Show Osteoporosis Who’s Stronger

26 04 2012

Weakening Your Bones
As we age, our muscles and bones begin to wear. Without consistent physical exercise and proper nutrition, the marrow in your bones begin to deteriorate and/or stop forming. This condition is called osteoporosis (meaning “porous bone”). It is a condition where the marrow in your bones become brittle, leaving larger spaces within the bone. Osteoporosis affects half the population of women in the world, while affecting only one in every four (1:4) men. The National Osteoporosis Foundation (NOF) states that today in the US, ten million individuals are effected by the disease while another 34 million are estimated to have low bone density which increases their risk for osteoporosis and broken bones. The two sites that are most commonly identified as osteoporosis is the lumbar (lower) spine and femoral neck (hip). When these two sites become too brittle, the risk of fractures increase and life expectancy decreases. Another condition may occur in the spine due to osteoporosis. As the vertebral discs weakens, a forward curvature of the upper spine will occur known as the “dowager’s hump”. Someone with a dowager’s hump can have balance problems, which will increase the risk fractures from falling, while at the same time subjecting their internal organs to a lot of overbearing pressure.

RiskFactors
There are several risk factors that increases the chances for osteoporosis. These include:

  • Age – anyone can get osteoporosis but it is more common to see it in older adults
  • Gender – females are more susceptible than men
  • Family History – genetics play a role in the predisposition of osteoporosis
  • Menopause – Females going through or have gone through menopause have a higher risk
  • Low Body Weight or Small/Thin Framed – People with small bones increases their risk of osteoporosis
  • Poor Diet – lack of calcium and vitamin D slows down and can stop bone growth
  • Alcohol – consuming excessive amounts will reduce the formation of bone
  • Sedentary Lifestyle – inactivity can lead to lack of strength, poor balance, and reduced bone growth resulting in falls and fractures

Get Tested
The only way to diagnosis osteoporosis is to get a bone density test. Other methods like ultrasounds, blood tests, and normal x-rays are used as quick estimations, not accurate data and can cause a false sense of security in individuals who actually have osteoporosis. The most common bone density test or scanning method is a DEXA or DXA (Dual Energy X-Ray) scan. The two most common sites tested are the left hip (Femoral Neck) and the lower spine (lumbar spine). Other sites that can be used are the right hip, ankles,  and wrists if surgery or injury was prevalent in one of the other sites (e.g. hip replacement, spinal fusion). The results of a DEXA scan will show three possible outcomes: Normal (T score ≥ -1), Osteopenia (T score between -1 and -2.5), and Osteoporosis (T score ≤ -2.5). Your bone density scores are critical when talking with your physician about treatment plans.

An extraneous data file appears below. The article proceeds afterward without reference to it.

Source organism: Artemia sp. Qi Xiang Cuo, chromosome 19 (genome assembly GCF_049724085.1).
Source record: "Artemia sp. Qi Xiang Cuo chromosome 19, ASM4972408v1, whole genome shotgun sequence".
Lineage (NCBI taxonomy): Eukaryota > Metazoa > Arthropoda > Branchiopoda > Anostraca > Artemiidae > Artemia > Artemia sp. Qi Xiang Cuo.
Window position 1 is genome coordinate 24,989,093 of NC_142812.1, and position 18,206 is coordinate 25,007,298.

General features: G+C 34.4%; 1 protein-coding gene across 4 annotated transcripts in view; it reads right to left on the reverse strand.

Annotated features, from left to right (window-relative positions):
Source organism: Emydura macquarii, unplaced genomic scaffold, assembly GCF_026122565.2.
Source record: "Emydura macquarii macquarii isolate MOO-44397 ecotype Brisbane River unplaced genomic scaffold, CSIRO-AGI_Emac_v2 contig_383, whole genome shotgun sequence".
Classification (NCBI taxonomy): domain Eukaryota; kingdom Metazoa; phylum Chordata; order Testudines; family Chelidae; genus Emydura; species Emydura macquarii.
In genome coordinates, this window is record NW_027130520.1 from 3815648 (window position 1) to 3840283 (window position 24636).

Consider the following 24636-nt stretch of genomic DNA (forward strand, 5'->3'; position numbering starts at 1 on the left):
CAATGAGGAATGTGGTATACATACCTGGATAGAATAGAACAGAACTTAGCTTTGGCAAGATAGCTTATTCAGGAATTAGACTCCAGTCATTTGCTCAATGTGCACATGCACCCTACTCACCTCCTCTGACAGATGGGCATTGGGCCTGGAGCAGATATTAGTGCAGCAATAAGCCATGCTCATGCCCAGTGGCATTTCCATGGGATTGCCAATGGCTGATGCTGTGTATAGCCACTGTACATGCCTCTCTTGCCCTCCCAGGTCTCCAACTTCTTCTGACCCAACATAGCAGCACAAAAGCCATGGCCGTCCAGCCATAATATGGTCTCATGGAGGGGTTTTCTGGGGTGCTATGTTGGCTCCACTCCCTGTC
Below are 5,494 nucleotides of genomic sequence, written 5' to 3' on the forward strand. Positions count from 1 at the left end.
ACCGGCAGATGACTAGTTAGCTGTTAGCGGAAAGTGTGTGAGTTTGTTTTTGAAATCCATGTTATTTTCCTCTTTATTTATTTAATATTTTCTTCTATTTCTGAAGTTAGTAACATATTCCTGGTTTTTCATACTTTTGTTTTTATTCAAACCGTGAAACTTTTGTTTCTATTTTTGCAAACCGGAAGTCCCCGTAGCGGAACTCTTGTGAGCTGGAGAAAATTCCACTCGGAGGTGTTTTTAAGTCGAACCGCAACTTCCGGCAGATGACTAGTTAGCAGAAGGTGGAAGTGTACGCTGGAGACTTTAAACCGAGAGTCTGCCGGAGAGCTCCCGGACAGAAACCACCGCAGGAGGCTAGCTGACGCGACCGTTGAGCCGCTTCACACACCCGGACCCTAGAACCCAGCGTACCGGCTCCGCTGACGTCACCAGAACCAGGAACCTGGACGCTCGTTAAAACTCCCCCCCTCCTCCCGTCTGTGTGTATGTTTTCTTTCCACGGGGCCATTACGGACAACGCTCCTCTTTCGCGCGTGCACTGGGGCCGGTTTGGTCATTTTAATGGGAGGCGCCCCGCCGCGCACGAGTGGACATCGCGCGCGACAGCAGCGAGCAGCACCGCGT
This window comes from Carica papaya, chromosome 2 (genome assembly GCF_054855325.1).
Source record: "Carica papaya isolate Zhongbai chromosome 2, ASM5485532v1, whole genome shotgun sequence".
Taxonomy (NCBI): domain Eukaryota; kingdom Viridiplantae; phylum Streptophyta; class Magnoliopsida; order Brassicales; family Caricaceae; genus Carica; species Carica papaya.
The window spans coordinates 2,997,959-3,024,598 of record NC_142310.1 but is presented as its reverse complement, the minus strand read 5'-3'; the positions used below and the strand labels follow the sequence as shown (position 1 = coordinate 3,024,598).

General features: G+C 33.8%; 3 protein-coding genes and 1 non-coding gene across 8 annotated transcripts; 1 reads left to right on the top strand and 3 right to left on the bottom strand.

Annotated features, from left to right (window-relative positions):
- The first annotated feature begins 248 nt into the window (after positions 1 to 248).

Medications 
If you are diagnosed with either osteopenia or osteoporosis, your physician will probably discuss medication options with you to help treat your condition. There are a number of medications currently available for patients with osteoporosis and osteopenia. However, each medication may not be suitable for you, so you might not want to take what you’re next door neighbor is taking. Read up on the medications so that you are as informed as your doctor about the medication that you are prescribed. Sometimes, the physician is not as knowledgable about your treatments, so be a team and know your information. The NOF has a great listing of the current medications and information on each one (click here for medication listing).

Strengthen Your Bones
Another way to prevent fractures and reduce the risk of further deterioration of bone is to follow a healthy diet of fruits, vegetables, and dairy rich in calcium and vitamin D. Adding a little bit of sun exposure (vitamin D) can help improve absorption of calcium. For those of you who are concerned about skin cancer, all you need is 15 minutes of sun exposure to absorb enough vitamin D to get health benefits. Note that applying sun block while outside will prevent you from getting the vitamin D that you need. While you’re outside, do some weight bearing exercise (e.g. walking, jogging, jumping) to strengthen your muscles and also increase the density of your hip. To build up the density in your spine, resistance training should be done. A creditable, certified personal trainer can help you identify the correct resistance training for you. The American College of Sports Medicine recommends 3-5 days a week of moderate intensity weight bearing cardiovascular exercise for 30 minutes. Supplement that with 2-3 days a week of resistance training. Those with osteoporosis should also implement a daily balance and stretch program to prevent possible falls.

References:
American College of Sports Medicine, Guidelines for Exercise Testing and Prescription , 8th ed.

National Osteoporosis Foundation http://www.nof.org

WebMD, Anatomy Guide: Curvature Disorders http://www.webmd.com/pain-management/healthtool-anatomy-guide-curvature-disorders

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